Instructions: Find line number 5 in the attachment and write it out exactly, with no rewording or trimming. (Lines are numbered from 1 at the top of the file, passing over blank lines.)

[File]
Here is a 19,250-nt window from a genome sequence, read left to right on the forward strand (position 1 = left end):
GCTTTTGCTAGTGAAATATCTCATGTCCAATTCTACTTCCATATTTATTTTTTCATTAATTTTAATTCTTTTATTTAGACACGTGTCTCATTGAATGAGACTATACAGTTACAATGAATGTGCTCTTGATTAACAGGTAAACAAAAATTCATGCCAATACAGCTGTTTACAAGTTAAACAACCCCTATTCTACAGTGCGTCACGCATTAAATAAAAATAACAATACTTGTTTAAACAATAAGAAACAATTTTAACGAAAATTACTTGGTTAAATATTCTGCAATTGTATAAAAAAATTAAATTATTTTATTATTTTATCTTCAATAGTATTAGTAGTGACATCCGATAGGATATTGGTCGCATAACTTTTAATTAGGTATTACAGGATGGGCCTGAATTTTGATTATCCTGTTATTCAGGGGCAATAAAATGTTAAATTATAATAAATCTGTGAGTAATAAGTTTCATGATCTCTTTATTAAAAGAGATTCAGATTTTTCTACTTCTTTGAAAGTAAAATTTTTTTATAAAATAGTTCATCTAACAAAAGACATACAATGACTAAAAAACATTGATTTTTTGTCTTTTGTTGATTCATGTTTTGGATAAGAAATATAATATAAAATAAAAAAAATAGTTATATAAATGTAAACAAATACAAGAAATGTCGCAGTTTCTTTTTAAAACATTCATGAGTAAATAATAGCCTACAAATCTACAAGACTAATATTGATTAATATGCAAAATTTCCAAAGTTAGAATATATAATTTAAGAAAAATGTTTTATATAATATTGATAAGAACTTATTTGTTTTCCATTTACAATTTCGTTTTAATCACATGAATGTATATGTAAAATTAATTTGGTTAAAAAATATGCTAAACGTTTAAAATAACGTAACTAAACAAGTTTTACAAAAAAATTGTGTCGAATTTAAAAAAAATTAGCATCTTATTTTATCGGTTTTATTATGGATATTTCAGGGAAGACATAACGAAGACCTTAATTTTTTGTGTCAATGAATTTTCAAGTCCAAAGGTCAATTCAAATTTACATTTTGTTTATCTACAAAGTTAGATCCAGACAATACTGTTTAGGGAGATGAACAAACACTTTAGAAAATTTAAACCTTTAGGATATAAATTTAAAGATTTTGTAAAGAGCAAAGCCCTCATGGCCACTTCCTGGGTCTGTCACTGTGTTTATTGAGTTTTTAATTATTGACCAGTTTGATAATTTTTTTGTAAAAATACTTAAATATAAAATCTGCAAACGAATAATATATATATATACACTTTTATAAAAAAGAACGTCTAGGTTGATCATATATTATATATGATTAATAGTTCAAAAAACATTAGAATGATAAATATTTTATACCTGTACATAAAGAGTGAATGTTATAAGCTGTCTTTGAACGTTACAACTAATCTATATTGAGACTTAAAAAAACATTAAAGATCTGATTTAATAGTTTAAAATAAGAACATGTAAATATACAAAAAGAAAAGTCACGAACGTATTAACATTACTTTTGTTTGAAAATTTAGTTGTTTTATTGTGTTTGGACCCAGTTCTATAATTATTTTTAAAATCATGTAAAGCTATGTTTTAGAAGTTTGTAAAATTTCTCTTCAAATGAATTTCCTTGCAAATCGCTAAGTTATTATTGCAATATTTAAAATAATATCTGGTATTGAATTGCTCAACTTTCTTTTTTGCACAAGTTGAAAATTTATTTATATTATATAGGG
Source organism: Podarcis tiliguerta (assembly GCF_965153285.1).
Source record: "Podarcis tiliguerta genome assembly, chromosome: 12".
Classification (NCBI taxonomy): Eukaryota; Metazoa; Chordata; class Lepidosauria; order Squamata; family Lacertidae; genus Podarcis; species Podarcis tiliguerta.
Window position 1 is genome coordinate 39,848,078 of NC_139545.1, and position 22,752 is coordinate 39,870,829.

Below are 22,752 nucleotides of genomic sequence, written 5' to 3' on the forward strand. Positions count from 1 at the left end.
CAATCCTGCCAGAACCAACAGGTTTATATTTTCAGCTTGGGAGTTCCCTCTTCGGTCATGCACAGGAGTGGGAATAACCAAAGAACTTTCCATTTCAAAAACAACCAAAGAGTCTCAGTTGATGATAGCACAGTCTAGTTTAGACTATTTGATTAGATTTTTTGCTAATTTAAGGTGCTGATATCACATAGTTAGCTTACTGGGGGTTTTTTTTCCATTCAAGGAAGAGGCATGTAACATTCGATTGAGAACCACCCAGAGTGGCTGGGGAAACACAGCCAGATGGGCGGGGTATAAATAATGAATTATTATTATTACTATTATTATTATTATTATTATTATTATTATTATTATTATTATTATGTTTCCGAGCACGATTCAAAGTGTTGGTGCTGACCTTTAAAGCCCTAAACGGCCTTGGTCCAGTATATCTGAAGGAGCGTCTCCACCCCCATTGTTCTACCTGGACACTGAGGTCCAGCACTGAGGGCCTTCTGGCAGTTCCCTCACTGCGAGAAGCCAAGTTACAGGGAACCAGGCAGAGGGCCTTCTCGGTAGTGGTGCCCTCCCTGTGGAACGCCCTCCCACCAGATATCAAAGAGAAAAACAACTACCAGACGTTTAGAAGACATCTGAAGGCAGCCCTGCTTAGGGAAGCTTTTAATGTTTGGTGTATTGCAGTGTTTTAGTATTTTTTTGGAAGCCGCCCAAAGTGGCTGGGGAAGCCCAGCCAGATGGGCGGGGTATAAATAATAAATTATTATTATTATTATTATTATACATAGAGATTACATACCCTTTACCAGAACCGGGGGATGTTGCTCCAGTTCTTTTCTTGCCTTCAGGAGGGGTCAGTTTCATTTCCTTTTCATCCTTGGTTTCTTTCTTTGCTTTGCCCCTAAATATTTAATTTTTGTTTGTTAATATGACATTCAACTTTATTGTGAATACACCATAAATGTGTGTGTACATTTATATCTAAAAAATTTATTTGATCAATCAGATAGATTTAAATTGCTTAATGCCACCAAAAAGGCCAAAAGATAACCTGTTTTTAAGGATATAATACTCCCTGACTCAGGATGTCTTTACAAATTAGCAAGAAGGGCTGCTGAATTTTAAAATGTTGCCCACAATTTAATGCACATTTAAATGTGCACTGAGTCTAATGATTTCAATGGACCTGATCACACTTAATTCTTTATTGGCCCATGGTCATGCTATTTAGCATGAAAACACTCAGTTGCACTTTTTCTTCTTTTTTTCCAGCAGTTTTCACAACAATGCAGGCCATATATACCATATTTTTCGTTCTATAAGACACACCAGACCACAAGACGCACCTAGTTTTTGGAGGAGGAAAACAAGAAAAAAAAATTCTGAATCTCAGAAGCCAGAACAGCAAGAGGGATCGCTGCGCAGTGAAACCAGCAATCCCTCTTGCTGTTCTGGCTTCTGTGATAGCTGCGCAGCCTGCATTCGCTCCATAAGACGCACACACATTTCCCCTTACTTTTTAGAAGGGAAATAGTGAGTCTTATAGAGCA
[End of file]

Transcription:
Classification (NCBI taxonomy): Eukaryota; Metazoa; Chordata; class Lepidosauria; order Squamata; family Lacertidae; genus Podarcis; species Podarcis tiliguerta.